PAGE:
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Justice Department Focuses on Efforts to Protect Intellectual Property Rights


WASHINGTON - Attorney General Alberto R. Gonzales today highlighted the Justice Department’s ongoing efforts to protect intellectual property rights, and announced a comprehensive legislative proposal entitled the “Intellectual Property Protection Act of 2007,” before members of the U.S. Chamber of Commerce Coalition Against Counterfeiting and Piracy.

In addition to the proposed legislation, the Department’s ongoing commitment to combating intellectual property includes measures for implementing valuable resources, and aggressively prosecuting counterfeiters, each elements of the government-wide Strategy Targeting Organized Piracy (STOP) Initiative.

Implementing Resources to Protect Intellectual Property Rights
In June 2006, the Department’s Task Force on Intellectual Property issued a Progress Report outlining its progress in implementing 31 recommendations to improve IP protection. The task force’s recommendations, and additional Department efforts include the following:

An improved focus on international outreach and capacity-building efforts. In 2006 alone, prosecutors in the Criminal Division trained over 3,000 prosecutors, investigators, and judges from 107 countries; established an IP Law Enforcement Coordinator for Asia in Bangkok, Thailand; and secured funding to establish a second IPLEC position for Eastern Europe in Sofia, Bulgaria.

Expansion of the Computer Hacking and Intellectual Property (CHIP) network of federal prosecutors dedicated to the prosecution of high-tech and IP crime. The total number of CHIP prosecutors has increased to 230 (with at least one in each U.S. Attorney’s Office), and the number of specialized CHIP Units has nearly doubled in the past two years to 25 cities nationwide.

Focused outreach to the private sector. The Department has hosted a series of training conferences for IP rights holders that educate them on, among other things, the investigation and prosecution of federal IP cases, the parameters for permissible cooperation and assistance in federal investigations by private rights holders, and procedures and tips for how best to report criminal violations of the copyright, trademark, and trade secret laws. Additional conferences are planned for 2007.
Effectively Prosecuting IP Thieves and Counterfeiters
The Department_s Criminal Division, along with U.S. Attorneys Offices across the country in the past few years, have developed a strong record of prosecuting violators of existing IP law, which includes:

Substantial increases in federal investigations and prosecutions of IP violations, including:
In 2006, the Department convicted 57% more defendants of criminal copyright and trademark offenses than in 2005;
In 2005, the Department prosecuted nearly twice as many defendants as it had in 2004;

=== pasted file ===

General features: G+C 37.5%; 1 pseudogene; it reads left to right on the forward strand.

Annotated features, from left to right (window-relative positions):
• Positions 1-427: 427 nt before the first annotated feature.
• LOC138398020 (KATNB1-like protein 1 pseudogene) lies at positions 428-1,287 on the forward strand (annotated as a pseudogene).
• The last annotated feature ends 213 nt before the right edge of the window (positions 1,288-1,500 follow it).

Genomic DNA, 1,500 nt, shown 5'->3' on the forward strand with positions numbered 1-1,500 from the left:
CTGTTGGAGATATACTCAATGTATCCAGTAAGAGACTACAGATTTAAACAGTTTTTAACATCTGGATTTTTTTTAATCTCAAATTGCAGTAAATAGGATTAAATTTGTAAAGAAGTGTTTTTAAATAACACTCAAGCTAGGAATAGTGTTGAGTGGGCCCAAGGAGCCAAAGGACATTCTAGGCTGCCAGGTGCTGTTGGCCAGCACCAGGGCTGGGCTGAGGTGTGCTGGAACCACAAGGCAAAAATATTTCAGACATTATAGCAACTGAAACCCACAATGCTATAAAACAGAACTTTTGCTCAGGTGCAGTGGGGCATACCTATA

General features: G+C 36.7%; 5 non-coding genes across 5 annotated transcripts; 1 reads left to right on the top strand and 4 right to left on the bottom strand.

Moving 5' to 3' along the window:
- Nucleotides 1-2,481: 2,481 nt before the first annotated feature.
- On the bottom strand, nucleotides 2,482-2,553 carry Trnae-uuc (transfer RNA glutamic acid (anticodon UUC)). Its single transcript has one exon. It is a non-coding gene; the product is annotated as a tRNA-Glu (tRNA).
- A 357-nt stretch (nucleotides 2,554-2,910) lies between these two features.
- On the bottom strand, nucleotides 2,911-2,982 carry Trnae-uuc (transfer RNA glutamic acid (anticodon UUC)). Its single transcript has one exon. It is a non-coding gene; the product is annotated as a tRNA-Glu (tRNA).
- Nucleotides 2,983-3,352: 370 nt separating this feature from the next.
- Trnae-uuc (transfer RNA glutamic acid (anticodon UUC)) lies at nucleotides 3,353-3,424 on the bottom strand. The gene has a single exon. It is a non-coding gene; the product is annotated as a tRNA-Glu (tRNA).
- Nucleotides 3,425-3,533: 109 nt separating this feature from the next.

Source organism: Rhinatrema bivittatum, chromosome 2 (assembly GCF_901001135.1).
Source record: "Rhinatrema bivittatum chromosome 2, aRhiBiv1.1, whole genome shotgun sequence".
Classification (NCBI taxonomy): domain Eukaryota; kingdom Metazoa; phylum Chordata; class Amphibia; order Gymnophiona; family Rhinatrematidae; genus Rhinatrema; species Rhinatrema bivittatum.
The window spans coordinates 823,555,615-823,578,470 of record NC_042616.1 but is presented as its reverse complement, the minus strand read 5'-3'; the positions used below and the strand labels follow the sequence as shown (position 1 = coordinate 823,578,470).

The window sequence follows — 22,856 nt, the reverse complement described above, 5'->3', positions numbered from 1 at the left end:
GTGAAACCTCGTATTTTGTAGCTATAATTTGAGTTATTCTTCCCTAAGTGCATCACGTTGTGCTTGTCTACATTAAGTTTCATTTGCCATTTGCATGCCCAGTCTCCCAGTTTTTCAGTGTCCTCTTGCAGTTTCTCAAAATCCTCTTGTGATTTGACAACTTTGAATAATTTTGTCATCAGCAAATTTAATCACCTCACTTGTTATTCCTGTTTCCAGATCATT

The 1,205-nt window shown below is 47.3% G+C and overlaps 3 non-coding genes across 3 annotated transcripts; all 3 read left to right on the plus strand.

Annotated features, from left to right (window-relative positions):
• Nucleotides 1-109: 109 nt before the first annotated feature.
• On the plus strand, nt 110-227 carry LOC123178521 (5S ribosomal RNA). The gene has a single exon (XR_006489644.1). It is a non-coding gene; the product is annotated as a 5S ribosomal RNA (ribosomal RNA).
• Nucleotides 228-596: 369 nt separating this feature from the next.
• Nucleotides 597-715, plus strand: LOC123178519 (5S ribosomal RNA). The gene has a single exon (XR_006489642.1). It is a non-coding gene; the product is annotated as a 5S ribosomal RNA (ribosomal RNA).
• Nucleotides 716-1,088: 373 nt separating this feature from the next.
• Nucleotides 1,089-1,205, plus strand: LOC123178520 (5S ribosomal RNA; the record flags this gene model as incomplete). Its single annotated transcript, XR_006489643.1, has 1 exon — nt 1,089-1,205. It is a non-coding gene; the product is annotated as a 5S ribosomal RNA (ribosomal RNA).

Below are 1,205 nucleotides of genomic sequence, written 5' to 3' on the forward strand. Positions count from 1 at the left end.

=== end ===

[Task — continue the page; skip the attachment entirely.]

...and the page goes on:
The FBI arrested 40 percent more defendants in IP cases in 2006 than it had the previous year.

Criminal Division prosecutors have obtained pleas or sentences in 22 separate intellectual property cases, in the last four weeks alone.

A number of successful operations in recent years. These include Operation FastLink, the largest and most successful global online piracy enforcement initiative ever conducted, which has resulted in the execution of more than 120 searches and arrests in 12 countries, the seizure of more than 200 computers, the complete dismantlement of 30 Internet distribution sites, and the confiscation of hundreds of thousands of counterfeit software titles valued at more than $50 million. To date, Operation Fastlink has obtained 50 total convictions, a milestone never before achieved in an online piracy prosecution.

Other recent prosecutions by the Criminal Division have included the first ever plea of an individual extradited from a foreign country for online software piracy; the conviction of four men who sold more than $19 million in counterfeit software on eBay; and the sentencing of a Utah man to 24 months_ imprisonment for operating a for-profit piracy website that caused up to $2.5 million in losses to the software industry.
The Intellectual Property Protection Act of 2007
Today the Department submitted to Congress the Intellectual Property Protection Act of 2007 that would enhance the Department_s ability to prosecute crimes and protect the intellectual property rights of citizens and industries. Among its many provisions, the Act includes measures that would:

Increase the maximum penalty for counterfeiting offenses from 10 years to 20 years imprisonment where the defendant knowingly or recklessly causes or attempts to cause serious bodily injury, and increase the maximum penalty to life imprisonment where the defendant knowingly or recklessly causes or attempts to cause death;

Provide stronger penalties for repeat-offenders of the copyright laws;

Implement broad forfeiture reforms to ensure the ability to forfeit property derived from or used in the commission of criminal intellectual property offenses;

Strengthen restitution provisions for certain intellectual property crimes (e.g., criminal copyright and DMCA offenses);

Ensure that the exportation and transhipment of copyright-infringing goods is a crime, just as the exportation of counterfeit goods is now criminal.


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